GENEVA: Ferrari goes green
The HY-KERS features a tri-phase, high-voltage electric motor coupled to a dual-clutch seven-speed F1 transmission. The 100bhp motor increases the 620bhp 6.0-litre V12’s output to 720bhp and acts as a generator under braking, using the kinetic energy produced to recharge the lithium-ion batteries, which are positioned below the floorpan of the car inside the aerodynamic underbody.
A full Ferrari hybrid model is unlikely to appear in showrooms until 2015 at the earliest, but intensive testing has already begun in earnest to ensure the powertrain fulfills requirements. And the first step to incorporating the systems in production cars will be to introduce a hybrid flywheel version of every Ferrari within three years. That alone is claimed to cut each Ferrari's emissions by 35%.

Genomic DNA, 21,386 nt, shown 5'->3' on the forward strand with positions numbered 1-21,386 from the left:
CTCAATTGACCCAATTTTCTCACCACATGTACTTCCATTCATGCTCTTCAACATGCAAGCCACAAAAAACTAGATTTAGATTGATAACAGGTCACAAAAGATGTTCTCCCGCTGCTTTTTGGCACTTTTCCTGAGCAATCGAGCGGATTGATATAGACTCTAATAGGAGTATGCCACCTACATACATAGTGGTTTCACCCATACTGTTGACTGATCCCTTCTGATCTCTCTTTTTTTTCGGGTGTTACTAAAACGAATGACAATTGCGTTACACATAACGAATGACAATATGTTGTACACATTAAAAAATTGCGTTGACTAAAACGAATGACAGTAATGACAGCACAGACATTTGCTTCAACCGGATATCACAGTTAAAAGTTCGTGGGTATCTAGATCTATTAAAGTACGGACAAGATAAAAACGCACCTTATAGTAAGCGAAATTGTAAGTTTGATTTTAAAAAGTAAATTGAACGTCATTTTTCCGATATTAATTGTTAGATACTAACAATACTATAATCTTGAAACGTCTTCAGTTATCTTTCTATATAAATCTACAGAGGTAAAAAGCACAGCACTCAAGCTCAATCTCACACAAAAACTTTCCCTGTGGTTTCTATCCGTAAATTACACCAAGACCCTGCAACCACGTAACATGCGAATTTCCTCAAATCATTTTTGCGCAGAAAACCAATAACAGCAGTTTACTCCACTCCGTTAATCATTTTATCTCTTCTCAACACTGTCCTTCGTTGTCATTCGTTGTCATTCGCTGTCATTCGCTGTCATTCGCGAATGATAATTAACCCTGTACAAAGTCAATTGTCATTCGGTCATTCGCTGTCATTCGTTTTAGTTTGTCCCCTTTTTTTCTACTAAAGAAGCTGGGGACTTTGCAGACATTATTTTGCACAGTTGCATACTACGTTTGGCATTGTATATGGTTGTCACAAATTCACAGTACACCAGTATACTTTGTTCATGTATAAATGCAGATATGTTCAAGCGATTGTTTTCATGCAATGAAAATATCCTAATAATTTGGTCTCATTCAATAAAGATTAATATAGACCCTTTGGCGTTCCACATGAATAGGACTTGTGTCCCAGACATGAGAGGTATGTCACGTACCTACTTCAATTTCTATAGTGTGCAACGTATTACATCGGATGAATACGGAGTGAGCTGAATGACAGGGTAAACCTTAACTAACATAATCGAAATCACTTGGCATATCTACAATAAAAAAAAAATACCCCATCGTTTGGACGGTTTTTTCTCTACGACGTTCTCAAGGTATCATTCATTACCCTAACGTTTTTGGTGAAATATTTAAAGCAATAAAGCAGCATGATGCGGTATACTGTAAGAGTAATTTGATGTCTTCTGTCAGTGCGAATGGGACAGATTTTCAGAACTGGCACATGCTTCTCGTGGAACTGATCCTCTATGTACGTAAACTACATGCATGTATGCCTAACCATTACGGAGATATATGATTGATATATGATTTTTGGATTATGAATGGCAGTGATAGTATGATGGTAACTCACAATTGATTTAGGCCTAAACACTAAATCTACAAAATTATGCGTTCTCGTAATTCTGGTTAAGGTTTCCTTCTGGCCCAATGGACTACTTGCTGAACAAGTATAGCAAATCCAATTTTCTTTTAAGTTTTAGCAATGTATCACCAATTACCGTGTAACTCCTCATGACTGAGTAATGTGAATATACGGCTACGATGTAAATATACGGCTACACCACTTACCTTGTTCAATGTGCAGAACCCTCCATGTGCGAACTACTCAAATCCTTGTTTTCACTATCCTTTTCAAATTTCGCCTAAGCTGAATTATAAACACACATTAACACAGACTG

By 2018, Ferrari has stated that it expects its range average CO2 emissions to be around 240g/km, down from today's 310g/km.